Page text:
Does this remedy the previous issues? The answer is yes. Although stations near the center of the gidcell will still have more influence in determining the cell value, stations near the edges have higher influence than they do in the current method. As well, their influence will extend into neighboring cells so that in the overall structure each station is treated equally. Secondly, since the initial estimation was done independently of the grid pattern, the estimates of world temperatures would not depend on the grid structure chosen. Differences between HadCrut and GISS have been explained away by some as differences in the treatment of Arctic temperatures. One wonders if it goes deeper than that.

]]>I’m not sure if this is your question in the original post but HadR2 refers to Hadley SST version 2. As if you didn’t already have buckets of problems.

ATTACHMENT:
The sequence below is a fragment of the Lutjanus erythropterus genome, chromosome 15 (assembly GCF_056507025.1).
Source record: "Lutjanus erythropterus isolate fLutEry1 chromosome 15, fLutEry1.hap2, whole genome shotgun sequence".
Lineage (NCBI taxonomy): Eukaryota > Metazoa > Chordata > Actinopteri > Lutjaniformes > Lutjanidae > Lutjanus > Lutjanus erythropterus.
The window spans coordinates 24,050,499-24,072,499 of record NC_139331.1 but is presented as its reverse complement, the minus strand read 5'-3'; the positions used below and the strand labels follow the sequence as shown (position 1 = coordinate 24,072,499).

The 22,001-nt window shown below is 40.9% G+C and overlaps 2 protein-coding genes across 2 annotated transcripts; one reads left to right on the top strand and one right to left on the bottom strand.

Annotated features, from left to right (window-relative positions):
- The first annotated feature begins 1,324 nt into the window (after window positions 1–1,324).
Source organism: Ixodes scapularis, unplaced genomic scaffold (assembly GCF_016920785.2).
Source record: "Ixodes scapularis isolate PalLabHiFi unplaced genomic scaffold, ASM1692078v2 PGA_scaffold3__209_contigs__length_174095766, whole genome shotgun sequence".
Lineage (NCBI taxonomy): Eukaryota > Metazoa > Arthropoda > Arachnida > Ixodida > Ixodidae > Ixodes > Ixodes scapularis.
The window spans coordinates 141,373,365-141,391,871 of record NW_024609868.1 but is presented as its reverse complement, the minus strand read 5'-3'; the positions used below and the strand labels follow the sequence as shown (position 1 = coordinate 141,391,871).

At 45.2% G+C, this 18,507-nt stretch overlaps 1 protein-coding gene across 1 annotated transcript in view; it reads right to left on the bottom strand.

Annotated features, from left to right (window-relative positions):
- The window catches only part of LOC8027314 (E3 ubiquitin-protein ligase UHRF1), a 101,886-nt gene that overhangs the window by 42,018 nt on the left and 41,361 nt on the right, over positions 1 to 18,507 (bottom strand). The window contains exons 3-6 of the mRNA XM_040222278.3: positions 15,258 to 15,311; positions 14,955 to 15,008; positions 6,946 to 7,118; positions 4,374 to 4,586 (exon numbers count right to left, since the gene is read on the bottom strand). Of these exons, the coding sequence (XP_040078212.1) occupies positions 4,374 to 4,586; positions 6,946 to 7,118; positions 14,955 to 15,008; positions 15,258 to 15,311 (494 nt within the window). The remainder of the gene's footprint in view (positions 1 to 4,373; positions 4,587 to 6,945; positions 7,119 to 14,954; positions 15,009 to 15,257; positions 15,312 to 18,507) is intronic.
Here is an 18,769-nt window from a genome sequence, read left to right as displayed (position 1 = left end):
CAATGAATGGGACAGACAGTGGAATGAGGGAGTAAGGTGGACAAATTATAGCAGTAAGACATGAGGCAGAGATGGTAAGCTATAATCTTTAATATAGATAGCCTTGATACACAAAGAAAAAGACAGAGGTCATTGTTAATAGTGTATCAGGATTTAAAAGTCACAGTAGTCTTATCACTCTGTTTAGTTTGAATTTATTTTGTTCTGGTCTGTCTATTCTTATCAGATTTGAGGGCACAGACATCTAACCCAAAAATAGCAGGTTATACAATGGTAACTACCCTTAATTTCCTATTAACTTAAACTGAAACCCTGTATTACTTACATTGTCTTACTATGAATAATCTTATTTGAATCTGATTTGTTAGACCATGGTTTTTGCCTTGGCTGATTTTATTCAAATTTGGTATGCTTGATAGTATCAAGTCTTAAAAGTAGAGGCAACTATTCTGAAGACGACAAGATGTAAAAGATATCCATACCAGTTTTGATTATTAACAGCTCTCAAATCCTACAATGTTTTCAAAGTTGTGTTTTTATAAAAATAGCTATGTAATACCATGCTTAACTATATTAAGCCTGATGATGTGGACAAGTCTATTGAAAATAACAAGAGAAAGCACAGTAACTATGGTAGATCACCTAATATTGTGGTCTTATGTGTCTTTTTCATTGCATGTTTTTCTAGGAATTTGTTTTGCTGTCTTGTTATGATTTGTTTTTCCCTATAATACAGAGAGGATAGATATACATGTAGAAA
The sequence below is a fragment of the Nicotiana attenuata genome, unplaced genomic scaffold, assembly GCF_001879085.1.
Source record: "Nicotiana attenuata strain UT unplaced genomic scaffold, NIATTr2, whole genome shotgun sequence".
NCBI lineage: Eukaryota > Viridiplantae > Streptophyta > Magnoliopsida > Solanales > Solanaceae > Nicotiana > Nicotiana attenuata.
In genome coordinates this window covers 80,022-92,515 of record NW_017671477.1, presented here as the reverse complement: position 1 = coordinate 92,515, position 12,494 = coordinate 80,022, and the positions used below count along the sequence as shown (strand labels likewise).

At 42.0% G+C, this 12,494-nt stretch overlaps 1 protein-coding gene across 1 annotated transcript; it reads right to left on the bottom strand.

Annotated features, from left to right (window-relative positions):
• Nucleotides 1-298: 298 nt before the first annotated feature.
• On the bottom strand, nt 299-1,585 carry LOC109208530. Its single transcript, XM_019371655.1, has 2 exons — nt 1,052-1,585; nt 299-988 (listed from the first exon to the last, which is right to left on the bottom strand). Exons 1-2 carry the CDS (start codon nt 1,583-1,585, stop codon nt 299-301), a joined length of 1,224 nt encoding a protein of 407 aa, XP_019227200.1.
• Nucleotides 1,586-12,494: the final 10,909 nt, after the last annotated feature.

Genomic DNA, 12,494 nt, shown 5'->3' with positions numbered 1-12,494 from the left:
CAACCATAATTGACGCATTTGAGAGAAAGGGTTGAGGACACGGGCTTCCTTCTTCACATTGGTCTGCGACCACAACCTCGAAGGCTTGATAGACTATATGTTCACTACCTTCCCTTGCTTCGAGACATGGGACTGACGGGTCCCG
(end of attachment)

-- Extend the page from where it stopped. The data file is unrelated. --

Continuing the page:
]]>The problem appears to be in weights0 defined in the lines:

distance0=c( 71.6541, 194.1838, 200.6309, 240.3882) #calculated distance from gridcell center

weights0=1-distance0/1200;weights0

I took another approach which often helps in decoding the coefficients of linear combinations. Fitting a regression to predict their gridcell series (target) using the given stations gives the “weights” used in the calculation. However, the monthy anomaly needs to be calculated as well. You can do both of these with an ANOVA using month as a categorical variable and the station series as the covariates. On R this can be done with the following:

month = as.factor(rep(month.abb, 54))

linmod = lm( chron[,2] ~ 0 + month + chron[,3:6], na.action = “na.exclude”)

summary(linmod)

predanom = predict(linmod)

cor(predanom, chron[,2],use = “pair”) # .999815

plot(chron[,1], chron[,2]-predanom, type = “l”) # look at residuals

The fit is very good with a correlation of .999815.The coefficients for the months adjust for the anomalies (but not specifically exactly zeroed to the time period used by GISS) and the coefficients for chron[,3:6] are the weights used. This gives the following weights for the stations: